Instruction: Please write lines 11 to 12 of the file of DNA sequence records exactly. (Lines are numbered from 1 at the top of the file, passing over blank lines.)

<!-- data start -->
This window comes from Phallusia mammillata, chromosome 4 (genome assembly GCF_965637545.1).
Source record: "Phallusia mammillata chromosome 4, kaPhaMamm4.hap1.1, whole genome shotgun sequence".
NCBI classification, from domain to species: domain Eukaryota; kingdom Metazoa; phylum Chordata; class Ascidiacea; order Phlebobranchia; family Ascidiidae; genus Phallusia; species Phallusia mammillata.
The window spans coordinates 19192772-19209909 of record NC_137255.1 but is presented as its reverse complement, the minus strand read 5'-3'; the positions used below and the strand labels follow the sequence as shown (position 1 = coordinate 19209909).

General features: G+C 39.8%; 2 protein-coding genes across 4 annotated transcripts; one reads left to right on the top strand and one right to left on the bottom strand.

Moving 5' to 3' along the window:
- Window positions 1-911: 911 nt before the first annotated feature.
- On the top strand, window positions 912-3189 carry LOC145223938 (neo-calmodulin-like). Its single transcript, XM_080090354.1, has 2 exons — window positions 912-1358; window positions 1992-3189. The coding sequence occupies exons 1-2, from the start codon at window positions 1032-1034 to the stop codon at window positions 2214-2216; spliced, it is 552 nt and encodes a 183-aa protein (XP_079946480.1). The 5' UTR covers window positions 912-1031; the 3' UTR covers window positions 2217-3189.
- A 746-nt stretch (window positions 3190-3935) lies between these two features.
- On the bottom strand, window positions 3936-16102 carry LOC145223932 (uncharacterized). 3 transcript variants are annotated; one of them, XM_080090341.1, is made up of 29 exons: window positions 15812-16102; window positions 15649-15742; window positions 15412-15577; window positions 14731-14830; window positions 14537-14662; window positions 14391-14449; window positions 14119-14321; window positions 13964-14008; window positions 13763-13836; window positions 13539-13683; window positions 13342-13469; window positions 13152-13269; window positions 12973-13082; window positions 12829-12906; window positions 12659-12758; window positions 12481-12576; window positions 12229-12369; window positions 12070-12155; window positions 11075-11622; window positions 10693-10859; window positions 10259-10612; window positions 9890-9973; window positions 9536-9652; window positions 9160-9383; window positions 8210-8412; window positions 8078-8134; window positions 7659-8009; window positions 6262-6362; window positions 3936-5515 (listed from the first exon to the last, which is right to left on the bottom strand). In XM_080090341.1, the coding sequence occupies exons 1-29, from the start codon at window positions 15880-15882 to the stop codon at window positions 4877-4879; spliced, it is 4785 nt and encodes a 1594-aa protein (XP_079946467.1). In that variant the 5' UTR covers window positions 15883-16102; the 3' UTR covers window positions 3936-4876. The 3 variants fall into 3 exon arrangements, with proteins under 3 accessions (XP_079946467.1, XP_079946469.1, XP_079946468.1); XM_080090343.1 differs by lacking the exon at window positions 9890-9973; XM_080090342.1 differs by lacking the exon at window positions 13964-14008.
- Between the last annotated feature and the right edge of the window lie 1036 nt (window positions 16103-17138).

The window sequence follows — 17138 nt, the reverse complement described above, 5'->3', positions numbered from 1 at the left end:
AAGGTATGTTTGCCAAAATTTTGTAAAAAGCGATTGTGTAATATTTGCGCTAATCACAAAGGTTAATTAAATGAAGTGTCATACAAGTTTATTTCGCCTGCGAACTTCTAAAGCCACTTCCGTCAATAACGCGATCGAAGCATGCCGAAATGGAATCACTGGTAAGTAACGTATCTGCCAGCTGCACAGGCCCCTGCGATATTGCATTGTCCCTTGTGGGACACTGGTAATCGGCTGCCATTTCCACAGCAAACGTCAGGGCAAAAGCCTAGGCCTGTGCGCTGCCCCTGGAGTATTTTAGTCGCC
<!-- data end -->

- Between the last annotated feature and the right edge of the window lie 1036 nt (window positions 16103-17138).

The window sequence follows — 17138 nt, the reverse complement described above, 5'->3', positions numbered from 1 at the left end: